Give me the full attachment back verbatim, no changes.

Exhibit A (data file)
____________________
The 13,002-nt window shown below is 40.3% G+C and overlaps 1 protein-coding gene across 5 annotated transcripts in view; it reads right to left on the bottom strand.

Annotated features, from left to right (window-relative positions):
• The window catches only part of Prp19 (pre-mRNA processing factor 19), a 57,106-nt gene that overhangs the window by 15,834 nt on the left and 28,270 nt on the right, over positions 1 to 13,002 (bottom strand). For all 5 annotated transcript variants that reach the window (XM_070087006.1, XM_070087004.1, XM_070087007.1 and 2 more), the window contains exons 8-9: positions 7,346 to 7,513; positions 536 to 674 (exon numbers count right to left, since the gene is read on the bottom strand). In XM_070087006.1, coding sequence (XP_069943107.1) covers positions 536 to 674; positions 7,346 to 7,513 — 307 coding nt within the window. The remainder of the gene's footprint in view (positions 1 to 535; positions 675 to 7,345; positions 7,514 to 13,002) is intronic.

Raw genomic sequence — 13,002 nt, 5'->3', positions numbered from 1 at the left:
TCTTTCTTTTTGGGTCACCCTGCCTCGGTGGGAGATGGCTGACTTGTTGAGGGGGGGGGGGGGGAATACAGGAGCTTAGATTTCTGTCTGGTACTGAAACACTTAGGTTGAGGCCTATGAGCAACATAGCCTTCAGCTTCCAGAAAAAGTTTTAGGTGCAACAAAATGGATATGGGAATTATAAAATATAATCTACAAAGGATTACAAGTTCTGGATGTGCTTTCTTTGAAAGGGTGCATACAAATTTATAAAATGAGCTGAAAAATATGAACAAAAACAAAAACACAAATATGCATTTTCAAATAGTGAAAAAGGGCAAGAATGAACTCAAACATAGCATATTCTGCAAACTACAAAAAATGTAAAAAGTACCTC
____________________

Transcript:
The 13,002-nt window shown below is 40.3% G+C and overlaps 1 protein-coding gene across 5 annotated transcripts in view; it reads right to left on the bottom strand.

Annotated features, from left to right (window-relative positions):
• The window catches only part of Prp19 (pre-mRNA processing factor 19), a 57,106-nt gene that overhangs the window by 15,834 nt on the left and 28,270 nt on the right, over positions 1 to 13,002 (bottom strand). For all 5 annotated transcript variants that reach the window (XM_070087006.1, XM_070087004.1, XM_070087007.1 and 2 more), the window contains exons 8-9: positions 7,346 to 7,513; positions 536 to 674 (exon numbers count right to left, since the gene is read on the bottom strand). In XM_070087006.1, coding sequence (XP_069943107.1) covers positions 536 to 674; positions 7,346 to 7,513 — 307 coding nt within the window. The remainder of the gene's footprint in view (positions 1 to 535; positions 675 to 7,345; positions 7,514 to 13,002) is intronic.

Raw genomic sequence — 13,002 nt, 5'->3', positions numbered from 1 at the left:
TCTTTCTTTTTGGGTCACCCTGCCTCGGTGGGAGATGGCTGACTTGTTGAGGGGGGGGGGGGGGAATACAGGAGCTTAGATTTCTGTCTGGTACTGAAACACTTAGGTTGAGGCCTATGAGCAACATAGCCTTCAGCTTCCAGAAAAAGTTTTAGGTGCAACAAAATGGATATGGGAATTATAAAATATAATCTACAAAGGATTACAAGTTCTGGATGTGCTTTCTTTGAAAGGGTGCATACAAATTTATAAAATGAGCTGAAAAATATGAACAAAAACAAAAACACAAATATGCATTTTCAAATAGTGAAAAAGGGCAAGAATGAACTCAAACATAGCATATTCTGCAAACTACAAAAAATGTAAAAAGTACCTC